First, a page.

One at a time, please



One of the problems with giving users of Hyperion Planning the ability to run calculations is opening up the possibility for all of them to run the same calculation at the same time.  This can cause a range of issues, from slower performance, to calculations never finishing due to locked blocks, to crashing the server.

Prior to Planning, I created VB applications to monitor what was calculated to make sure multiple calculations were not executed at the same time.  Initiating a calculation through a web portal allowed us to notify the user that the calculation request was ignored because a calculation was already running.

Both Essbase and Planning have come a long way since the 90s.  With the introduction of the @RETURN function, developers can interact with users and create a break in a calculation (business rule) so it doesn’t proceed.  The message is still reactive, but with some creativity, there are some really awesome things you can achieve.  Controlling what calculations are executed simultaneously is one of those things.

The Goal

Assume an application has a global consolidation calculation that is required to be executed for reporting requirements.  Since the administrators don’t want to be bothered at all hours of day and night, they want to enable the users to run the calculation and ensure it isn’t run more than one time during the calculation window.

This assumes the 6 required dimensions in Planning, plus a Department dimension.

The Method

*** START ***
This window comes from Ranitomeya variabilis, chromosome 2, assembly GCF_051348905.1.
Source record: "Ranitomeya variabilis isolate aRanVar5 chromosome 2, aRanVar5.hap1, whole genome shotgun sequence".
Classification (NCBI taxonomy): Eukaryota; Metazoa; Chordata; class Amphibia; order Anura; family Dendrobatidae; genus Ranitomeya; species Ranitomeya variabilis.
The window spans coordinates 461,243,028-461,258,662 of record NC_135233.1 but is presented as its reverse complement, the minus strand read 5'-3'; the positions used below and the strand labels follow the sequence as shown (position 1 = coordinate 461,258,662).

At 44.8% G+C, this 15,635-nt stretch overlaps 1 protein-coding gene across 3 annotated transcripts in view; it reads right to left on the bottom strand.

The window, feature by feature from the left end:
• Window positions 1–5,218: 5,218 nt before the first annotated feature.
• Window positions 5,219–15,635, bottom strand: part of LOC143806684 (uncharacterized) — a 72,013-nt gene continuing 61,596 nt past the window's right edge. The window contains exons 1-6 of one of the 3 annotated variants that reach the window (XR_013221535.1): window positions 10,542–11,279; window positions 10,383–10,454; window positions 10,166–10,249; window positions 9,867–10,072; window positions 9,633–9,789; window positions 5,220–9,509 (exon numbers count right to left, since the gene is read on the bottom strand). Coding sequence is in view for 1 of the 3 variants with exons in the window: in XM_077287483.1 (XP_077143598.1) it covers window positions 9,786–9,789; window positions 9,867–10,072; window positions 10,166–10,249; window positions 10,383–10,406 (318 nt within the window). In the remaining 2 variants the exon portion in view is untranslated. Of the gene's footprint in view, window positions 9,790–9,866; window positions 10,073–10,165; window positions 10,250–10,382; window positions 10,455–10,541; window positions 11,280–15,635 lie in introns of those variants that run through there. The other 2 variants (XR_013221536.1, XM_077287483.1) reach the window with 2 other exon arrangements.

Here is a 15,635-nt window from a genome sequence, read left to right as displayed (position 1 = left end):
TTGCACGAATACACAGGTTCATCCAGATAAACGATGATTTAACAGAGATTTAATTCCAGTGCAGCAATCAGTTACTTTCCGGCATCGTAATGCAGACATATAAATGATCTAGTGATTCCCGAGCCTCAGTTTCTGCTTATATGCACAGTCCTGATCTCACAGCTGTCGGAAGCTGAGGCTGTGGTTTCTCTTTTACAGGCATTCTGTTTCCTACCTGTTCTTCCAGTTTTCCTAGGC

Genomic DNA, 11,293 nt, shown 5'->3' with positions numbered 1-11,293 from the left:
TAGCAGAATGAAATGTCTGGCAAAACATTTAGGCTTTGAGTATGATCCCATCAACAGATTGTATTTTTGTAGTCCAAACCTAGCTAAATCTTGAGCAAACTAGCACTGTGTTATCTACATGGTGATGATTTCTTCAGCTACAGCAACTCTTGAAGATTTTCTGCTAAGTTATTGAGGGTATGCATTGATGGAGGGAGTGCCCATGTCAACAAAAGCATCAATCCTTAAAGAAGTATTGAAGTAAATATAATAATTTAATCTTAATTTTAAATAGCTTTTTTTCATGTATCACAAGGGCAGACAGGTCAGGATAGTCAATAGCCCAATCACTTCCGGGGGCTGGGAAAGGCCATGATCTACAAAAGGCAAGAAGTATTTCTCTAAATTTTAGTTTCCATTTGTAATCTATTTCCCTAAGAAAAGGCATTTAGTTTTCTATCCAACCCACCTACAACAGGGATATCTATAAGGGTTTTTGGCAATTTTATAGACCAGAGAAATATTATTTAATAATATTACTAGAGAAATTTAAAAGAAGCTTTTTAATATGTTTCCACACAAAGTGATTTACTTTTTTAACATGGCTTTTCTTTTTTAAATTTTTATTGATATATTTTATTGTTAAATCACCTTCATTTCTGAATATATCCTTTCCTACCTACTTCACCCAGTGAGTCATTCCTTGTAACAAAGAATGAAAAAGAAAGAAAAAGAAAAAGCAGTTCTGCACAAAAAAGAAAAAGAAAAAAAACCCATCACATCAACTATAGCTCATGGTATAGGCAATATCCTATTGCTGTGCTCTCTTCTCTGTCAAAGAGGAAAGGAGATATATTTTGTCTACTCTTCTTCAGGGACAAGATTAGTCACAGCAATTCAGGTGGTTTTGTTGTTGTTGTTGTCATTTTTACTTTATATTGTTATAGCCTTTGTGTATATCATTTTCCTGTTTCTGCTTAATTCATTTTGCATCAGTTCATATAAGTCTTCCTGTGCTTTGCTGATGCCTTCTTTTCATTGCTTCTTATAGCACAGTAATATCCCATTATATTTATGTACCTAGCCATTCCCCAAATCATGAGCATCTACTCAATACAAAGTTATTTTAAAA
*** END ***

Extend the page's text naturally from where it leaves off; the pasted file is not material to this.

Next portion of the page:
Make a predefined placeholder where an indicator can be saved – a 1 or a 2.  When the calculation is executed, the value will be set to a 1.  When the calculation is finished, the value will be set to 2.  When the calculation is initiated, it will check that value.  If it is a 2, the calculation will execute.  If it is a 1, it assumes a calculations is already running so it will abort and notify the users.  This ensures that the calculation will never run twice at the same time.

Note:  I prefer the use of 1 and 2 over 0 and 1.  Many times a process is implemented to eliminate zeros and restructure the application periodically.  Not using a zero can eliminate errors in some situations.



This method could be used in a variety of situations, not just a global calculation.  If this inspires you to use the @RETURN in other ways, please share them with the In2Hyperion and we can make your solution available to everybody.






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